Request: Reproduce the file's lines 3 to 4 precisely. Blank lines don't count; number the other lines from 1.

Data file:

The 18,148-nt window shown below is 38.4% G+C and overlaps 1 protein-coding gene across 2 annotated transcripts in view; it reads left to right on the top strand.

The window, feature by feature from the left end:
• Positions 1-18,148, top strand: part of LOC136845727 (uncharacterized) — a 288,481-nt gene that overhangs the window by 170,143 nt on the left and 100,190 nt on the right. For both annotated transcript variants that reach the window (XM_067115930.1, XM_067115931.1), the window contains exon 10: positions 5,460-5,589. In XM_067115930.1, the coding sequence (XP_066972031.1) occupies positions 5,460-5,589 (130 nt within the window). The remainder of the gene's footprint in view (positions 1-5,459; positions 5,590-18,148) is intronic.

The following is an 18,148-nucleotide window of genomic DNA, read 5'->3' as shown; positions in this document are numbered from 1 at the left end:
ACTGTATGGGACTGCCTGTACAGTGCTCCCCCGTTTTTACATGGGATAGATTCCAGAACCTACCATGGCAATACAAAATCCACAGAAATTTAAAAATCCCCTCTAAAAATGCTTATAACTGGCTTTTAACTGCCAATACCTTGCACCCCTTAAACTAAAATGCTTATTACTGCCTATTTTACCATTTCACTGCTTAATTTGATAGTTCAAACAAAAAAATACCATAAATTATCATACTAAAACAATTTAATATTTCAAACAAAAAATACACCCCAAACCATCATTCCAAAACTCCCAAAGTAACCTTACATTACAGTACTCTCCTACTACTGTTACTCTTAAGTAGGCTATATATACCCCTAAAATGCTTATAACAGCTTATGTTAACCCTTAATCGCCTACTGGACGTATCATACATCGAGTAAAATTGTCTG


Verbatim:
• Positions 1-18,148, top strand: part of LOC136845727 (uncharacterized) — a 288,481-nt gene that overhangs the window by 170,143 nt on the left and 100,190 nt on the right. For both annotated transcript variants that reach the window (XM_067115930.1, XM_067115931.1), the window contains exon 10: positions 5,460-5,589. In XM_067115930.1, the coding sequence (XP_066972031.1) occupies positions 5,460-5,589 (130 nt within the window). The remainder of the gene's footprint in view (positions 1-5,459; positions 5,590-18,148) is intronic.

The following is an 18,148-nucleotide window of genomic DNA, read 5'->3' as shown; positions in this document are numbered from 1 at the left end: